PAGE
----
November 22/18: Base The US Air Force’s next-generation stealth bombers will be maintained at Tinker Air Base in Oklahoma and at Edwards Air Force Base in California. The B-21 Raider previously referred to as the Long-Range Strike Bomber, or LRS-B, is expected to be delivered in the mid-2020s. The air bases will be responsible to coordinate all maintenance and sustainment efforts of the new aircraft, which includes leading testing and evaluation efforts. This decision comes as the Northrop Grumman-made B-21 is expected to enter its critical design review milestone next month. The Air Force plans to buy a total of 100 Raiders as replacement to its fleet of B-2s and B-1Bs, which are expected to be retired by 2040. “From flight testing the X-15 to the F-117, Edwards AFB in the Mohave Desert has been at the forefront of keeping our Air Force on the cutting edge,” says Chief of Staff of the Air Force Gen David L. Goldfein. “Now, testing the B-21 Raider will begin another historic chapter in the base’s history.”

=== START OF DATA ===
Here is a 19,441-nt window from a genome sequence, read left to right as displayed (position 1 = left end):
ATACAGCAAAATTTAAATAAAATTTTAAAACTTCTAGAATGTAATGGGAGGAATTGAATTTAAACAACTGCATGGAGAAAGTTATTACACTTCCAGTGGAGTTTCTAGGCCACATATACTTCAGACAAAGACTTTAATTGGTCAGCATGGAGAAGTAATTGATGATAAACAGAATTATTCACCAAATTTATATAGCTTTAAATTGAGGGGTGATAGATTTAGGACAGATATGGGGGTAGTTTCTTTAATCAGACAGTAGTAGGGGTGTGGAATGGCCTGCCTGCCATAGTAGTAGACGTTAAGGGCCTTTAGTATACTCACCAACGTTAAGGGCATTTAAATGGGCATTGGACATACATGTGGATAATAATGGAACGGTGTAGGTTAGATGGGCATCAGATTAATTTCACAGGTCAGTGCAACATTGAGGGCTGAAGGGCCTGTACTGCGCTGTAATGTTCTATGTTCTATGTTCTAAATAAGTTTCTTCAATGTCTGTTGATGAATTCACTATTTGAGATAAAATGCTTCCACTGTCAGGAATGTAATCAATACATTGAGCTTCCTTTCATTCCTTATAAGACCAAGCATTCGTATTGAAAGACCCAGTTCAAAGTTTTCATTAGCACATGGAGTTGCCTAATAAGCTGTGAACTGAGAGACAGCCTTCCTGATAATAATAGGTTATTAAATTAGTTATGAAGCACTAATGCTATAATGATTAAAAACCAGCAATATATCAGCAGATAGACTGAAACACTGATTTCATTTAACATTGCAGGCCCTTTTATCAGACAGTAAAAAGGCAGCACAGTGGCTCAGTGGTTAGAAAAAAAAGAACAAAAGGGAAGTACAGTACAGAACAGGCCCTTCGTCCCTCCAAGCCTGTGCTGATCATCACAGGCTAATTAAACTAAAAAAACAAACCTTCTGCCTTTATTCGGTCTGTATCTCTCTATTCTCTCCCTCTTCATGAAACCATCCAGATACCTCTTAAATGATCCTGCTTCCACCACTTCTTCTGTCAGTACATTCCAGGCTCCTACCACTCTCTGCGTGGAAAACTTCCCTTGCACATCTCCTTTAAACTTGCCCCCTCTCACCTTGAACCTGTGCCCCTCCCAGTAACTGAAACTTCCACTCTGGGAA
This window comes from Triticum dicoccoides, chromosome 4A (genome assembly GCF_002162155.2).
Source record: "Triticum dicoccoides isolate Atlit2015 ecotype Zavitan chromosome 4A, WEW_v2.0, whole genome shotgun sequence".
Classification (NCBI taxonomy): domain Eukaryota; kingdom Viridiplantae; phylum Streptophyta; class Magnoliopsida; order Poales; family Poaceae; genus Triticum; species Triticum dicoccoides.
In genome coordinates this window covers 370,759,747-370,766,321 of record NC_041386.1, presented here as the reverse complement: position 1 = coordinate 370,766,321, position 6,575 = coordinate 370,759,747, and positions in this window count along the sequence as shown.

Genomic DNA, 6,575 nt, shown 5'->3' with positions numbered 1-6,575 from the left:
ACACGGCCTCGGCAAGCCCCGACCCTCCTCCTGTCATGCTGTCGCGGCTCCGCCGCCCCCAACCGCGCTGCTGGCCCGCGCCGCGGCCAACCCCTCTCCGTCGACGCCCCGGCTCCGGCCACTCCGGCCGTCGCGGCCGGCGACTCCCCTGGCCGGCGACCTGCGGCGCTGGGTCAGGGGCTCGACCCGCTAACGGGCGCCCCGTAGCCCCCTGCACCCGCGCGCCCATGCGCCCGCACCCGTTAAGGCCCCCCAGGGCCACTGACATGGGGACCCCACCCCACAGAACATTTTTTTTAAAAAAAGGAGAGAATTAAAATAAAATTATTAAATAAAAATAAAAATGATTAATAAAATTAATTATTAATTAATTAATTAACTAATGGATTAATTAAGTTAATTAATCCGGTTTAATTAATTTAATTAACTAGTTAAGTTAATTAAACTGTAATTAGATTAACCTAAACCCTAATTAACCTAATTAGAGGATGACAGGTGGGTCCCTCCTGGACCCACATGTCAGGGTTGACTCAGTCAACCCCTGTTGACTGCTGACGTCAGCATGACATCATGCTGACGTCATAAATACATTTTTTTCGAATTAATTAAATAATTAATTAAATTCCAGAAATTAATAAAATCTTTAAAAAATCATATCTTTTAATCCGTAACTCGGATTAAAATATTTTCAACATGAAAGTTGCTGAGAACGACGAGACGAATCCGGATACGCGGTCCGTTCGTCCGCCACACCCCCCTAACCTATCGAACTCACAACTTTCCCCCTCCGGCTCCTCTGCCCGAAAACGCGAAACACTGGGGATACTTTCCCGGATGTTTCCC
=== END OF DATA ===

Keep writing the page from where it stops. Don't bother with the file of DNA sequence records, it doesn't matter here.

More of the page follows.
May 17/17: The Pentagon’s inspector general has opened an investigation as to whether the USAF has imposed unnecessary additional secrecy on its B-21 bomber program. Last year, the Air Force rebuffed requests, including from Armed Services Committee Chairman John McCain, to reveal basic information such as the value of the development contract awarded to lead contractor Northrop Grumman or the amount of the fee set aside to encourage meeting program goals, citing their potential value to adversaries. Now, the DoD’s watchdog office will review and submit a report to Congress within the next six months aiming to ascertain whether there is the right mix of balanced program classification and transparency.